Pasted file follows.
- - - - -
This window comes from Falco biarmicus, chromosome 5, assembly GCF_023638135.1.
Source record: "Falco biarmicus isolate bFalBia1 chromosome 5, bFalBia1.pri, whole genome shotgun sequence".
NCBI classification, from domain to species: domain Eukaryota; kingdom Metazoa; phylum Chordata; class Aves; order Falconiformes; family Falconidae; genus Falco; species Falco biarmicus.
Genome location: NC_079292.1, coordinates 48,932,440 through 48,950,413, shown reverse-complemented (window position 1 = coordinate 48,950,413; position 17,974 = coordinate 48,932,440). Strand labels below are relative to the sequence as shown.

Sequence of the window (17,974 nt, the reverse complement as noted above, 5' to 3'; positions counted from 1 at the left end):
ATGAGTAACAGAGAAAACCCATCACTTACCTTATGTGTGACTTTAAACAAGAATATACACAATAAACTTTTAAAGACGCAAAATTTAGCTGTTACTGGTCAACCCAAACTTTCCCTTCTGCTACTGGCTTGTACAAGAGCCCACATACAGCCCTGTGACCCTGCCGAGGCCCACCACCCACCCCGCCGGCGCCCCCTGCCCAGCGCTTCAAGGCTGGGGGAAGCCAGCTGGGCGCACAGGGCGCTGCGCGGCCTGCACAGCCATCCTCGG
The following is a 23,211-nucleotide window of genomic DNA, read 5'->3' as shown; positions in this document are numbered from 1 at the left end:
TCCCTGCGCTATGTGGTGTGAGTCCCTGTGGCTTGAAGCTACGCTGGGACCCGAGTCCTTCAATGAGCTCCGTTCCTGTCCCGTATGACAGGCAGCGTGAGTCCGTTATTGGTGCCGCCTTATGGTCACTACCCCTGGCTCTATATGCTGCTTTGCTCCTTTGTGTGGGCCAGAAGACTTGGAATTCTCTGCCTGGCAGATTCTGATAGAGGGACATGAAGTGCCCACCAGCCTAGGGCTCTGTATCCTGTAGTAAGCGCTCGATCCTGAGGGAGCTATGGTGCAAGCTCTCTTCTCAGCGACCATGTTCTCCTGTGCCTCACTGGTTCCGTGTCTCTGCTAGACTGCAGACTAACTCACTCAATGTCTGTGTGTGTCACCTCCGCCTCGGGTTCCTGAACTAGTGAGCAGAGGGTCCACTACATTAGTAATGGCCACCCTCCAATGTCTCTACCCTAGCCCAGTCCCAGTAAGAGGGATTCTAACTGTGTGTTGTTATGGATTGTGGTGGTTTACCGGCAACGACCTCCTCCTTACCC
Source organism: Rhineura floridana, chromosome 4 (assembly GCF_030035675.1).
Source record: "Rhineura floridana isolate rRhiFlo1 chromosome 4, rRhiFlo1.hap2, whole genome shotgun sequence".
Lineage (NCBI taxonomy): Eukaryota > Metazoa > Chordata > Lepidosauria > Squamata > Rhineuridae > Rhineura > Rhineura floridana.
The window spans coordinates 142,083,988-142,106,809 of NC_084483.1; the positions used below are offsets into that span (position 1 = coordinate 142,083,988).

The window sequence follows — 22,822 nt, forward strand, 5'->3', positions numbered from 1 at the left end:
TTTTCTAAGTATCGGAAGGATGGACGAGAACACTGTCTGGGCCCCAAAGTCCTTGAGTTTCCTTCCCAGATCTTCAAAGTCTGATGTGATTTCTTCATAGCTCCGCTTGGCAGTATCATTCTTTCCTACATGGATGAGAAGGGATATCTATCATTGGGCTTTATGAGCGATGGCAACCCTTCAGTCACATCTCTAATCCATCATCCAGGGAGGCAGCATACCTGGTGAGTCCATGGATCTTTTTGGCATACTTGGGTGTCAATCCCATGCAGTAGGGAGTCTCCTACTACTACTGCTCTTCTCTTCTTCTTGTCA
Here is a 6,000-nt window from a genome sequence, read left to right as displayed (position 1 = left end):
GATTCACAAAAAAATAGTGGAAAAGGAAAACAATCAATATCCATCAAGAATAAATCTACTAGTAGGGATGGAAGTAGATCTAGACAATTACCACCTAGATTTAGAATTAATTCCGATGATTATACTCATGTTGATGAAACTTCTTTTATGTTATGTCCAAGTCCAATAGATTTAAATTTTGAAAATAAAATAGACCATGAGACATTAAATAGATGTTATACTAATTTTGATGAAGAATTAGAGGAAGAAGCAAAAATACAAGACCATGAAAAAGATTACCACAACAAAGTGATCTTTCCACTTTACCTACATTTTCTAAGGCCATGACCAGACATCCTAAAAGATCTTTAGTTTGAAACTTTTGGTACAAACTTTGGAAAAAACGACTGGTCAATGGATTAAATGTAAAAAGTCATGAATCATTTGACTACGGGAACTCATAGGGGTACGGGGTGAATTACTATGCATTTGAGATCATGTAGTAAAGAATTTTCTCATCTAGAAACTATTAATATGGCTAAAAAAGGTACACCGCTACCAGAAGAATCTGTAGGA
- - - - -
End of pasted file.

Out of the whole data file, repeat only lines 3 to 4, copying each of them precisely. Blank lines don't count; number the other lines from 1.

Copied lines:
NCBI classification, from domain to species: domain Eukaryota; kingdom Metazoa; phylum Chordata; class Aves; order Falconiformes; family Falconidae; genus Falco; species Falco biarmicus.
Genome location: NC_079292.1, coordinates 48,932,440 through 48,950,413, shown reverse-complemented (window position 1 = coordinate 48,950,413; position 17,974 = coordinate 48,932,440). Strand labels below are relative to the sequence as shown.